'Boomerang' employees are growing in numbers - HR teams should pay attention
- 4 Min Read
56% of people would return to their most recent employer, underscoring the importance of employers offboarding their workforce positively
New research from Right Management has revealed 56% of UK employees would return to their former employer, cementing the trend of ‘boomerang’ behaviour in the market.
Boomerang employees are individuals who leave a company for various reasons, such as better opportunities, personal reasons, or dissatisfaction, and then later return to work for the same organization.
This trend has become more common in recent years as the job market evolves and organizations recognize the value of rehiring former employees who already understand the company culture, processes, and may bring new skills or experiences from their time away.
Boomerang employees can provide several benefits, including reduced training costs, quicker onboarding, and potentially increased loyalty and engagement since they chose to return to the company. Employers may actively encourage this phenomenon by maintaining positive relationships with former employees through alumni networks or keeping in touch with promising former staff members.
“Some employers are missing a trick in terms of the potential for boomerang employees, with just over half of employees saying they would return to their old employer” says Sarah Hernon, principal consultant at Right Management.
“This is a large pool of employees that can be hired back into an organisation and culture they’re well aligned to, which is highly valuable given current labour shortages. However, employers need to create a smooth leaving process to ensure this is a feasible option in future.”
No sour taste
With the majority of exiting staff open to returning one day, forward-thinking companies have a prime opportunity to facilitate boomerang rehires. But this involves more than just keeping the door open – it requires ushering employees out with an uplifting experience.
The process starts well before any paperwork is pushed. Managers should schedule thoughtful exit discussions to show a genuine interest in the individual’s growth path. What pull factors lead them elsewhere? What aspects of the role proved frustrating? Approaching talks as a two-way exchange builds bonds, rather than bridging burned bridges.
The last working weeks present another chance to reinforce goodwill. Cross-training colleagues to handle transitional duties prevents desperation demands on the departing employee. A celebratory lunch or happy hour sends the message that relationships trump any temporary role loss.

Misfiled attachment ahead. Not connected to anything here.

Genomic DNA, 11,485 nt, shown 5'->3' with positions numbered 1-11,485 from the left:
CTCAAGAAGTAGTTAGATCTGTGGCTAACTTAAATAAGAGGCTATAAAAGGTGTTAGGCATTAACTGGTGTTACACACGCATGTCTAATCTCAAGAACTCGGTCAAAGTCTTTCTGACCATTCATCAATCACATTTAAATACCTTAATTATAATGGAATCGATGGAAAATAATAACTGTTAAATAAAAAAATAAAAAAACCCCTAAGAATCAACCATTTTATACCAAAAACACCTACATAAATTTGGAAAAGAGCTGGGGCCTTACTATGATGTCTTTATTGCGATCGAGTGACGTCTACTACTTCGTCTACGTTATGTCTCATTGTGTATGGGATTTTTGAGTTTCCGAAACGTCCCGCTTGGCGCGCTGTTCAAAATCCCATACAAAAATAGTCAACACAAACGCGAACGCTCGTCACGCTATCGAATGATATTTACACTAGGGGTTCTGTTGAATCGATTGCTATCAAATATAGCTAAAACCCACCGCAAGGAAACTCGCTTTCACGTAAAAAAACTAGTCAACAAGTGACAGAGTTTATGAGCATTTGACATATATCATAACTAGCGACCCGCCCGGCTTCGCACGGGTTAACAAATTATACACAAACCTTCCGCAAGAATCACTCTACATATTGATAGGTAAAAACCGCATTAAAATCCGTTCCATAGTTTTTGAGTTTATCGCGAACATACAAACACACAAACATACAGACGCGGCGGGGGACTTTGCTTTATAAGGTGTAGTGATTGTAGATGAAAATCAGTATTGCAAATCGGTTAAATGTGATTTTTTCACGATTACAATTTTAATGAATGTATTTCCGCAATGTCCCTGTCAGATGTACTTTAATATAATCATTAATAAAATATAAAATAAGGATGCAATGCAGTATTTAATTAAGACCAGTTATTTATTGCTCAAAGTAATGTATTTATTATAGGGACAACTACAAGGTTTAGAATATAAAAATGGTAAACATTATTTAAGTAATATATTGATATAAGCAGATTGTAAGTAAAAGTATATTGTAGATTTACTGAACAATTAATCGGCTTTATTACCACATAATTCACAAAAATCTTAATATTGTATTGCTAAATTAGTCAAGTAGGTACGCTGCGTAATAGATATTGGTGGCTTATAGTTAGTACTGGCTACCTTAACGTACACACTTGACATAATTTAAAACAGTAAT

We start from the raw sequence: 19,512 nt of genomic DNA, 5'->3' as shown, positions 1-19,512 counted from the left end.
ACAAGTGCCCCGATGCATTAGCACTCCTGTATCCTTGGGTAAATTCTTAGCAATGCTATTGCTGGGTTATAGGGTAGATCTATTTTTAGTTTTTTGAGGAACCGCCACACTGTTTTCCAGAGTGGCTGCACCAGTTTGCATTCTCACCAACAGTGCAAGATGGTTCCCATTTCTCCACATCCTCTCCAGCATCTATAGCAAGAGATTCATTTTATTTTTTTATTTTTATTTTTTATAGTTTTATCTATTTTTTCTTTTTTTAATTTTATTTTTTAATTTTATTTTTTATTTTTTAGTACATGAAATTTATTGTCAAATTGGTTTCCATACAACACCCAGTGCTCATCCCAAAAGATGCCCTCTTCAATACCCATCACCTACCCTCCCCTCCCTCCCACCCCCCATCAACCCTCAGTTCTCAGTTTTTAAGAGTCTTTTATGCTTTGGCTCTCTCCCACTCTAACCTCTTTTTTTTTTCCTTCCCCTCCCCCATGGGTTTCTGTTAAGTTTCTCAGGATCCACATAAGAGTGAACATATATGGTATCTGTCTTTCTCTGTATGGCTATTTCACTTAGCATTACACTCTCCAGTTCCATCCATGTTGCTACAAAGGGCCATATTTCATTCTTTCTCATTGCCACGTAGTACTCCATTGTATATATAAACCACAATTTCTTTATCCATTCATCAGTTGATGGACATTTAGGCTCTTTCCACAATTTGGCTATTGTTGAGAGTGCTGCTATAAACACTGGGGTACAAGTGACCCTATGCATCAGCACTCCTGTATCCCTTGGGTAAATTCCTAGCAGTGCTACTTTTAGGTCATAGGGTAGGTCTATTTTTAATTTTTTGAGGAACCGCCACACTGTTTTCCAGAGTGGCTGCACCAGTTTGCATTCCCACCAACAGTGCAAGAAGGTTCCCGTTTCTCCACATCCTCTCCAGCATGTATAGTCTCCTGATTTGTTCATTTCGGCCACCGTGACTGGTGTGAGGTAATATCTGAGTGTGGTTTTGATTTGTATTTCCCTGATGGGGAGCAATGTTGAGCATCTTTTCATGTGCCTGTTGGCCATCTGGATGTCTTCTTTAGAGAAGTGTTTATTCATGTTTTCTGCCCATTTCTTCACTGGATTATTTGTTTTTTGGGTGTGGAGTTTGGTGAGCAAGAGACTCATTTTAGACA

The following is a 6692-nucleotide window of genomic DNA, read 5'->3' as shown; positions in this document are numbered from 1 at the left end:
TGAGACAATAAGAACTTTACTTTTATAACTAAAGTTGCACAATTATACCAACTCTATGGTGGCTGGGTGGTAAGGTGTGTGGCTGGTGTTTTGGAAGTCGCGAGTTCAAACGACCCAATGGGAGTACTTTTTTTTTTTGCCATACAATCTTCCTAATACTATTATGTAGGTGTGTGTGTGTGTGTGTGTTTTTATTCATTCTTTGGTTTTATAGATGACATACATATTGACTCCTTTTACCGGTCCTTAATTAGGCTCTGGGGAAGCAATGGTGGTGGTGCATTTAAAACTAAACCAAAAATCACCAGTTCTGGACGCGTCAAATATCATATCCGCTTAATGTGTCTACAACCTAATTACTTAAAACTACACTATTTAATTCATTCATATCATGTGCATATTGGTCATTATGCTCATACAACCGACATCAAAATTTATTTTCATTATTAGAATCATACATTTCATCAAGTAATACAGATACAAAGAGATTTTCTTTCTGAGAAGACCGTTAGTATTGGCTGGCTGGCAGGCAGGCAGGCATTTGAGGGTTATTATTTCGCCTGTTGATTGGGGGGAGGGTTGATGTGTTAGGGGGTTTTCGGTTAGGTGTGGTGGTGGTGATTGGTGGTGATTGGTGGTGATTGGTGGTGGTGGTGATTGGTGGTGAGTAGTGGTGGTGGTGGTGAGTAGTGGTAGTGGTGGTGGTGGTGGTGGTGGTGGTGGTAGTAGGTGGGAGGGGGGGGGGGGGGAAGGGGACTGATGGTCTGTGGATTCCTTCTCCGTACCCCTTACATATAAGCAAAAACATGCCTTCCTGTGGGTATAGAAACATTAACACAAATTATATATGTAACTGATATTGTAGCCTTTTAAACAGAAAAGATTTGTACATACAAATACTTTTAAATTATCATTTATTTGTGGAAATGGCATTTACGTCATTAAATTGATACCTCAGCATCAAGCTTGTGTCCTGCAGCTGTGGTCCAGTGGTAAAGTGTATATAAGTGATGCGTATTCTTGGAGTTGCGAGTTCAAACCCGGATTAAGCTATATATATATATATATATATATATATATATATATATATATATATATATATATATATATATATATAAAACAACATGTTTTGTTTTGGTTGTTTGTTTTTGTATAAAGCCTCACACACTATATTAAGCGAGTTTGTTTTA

The final days should center on tying up loose ends. Reconfirm benefits continuance post exit. Make sure owed reimbursements, severance payments, or any company property exchanges have occurred. Offer to directly introduce connections that may aid their next venture.
The goodbye itself deserves recognition. Present a parting gift from the team, like a memory book signed by coworkers. Frame the move as a transition for both parties, with opportunities for individual and company development ahead. Managers should compliment the expertise and achievements contributed, while expressing eagerness to someday reconnect.
With care and planning, the departure process can cultivate good feelings. This ultimately saves time and resources should boomerang employees decide their best career home remains where they started.
How to have the tough coversations?
Right management’s research also showed that more than half of UK employees believe handing in their notice came as a shock to their managers.
“Managers shouldn’t really be feeling shocked when an employee hands in their notice, as they should be constantly temperature-checking overall sentiment by having regular, open and honest check-ins,” says Hernon.
“These should be in place to discuss not only the day-to-day but also how an individual can build their career, and what measures need to be in place to help achieve their personal goals – whether that’s extra training, new projects or times spent with colleagues from other departments.”
The research – which surveyed more than 2,000 UK employees – uncovered that 56% of respondents said that handing in their notice came as a shock to their managers, with only a quarter (27%) of people saying their notice was welcomed.
“Annual appraisals no longer fit the mould; managers need to keep up to speed with workers’ career goals and aspirations in the moment, so they can spot flight risks before it’s too late,” says Hernon.
In addition, the survey of British employees found that 62% of people said they would be honest in their exit interview, as well as 56% of respondents saying they would return to their most recent employer.
“With more than half of employees saying they would be honest in their exit interview, it’s important for business leaders and owners to take note and to make good use of feedback to help make improvements,” says Hernon.
“Maintaining positive morale and retaining strong talent is an ongoing challenge for organisations, but it can be combatted by ensuring the exit interview is not just treated as a tick-box exercise, with feedback acted upon and communicated within their teams.”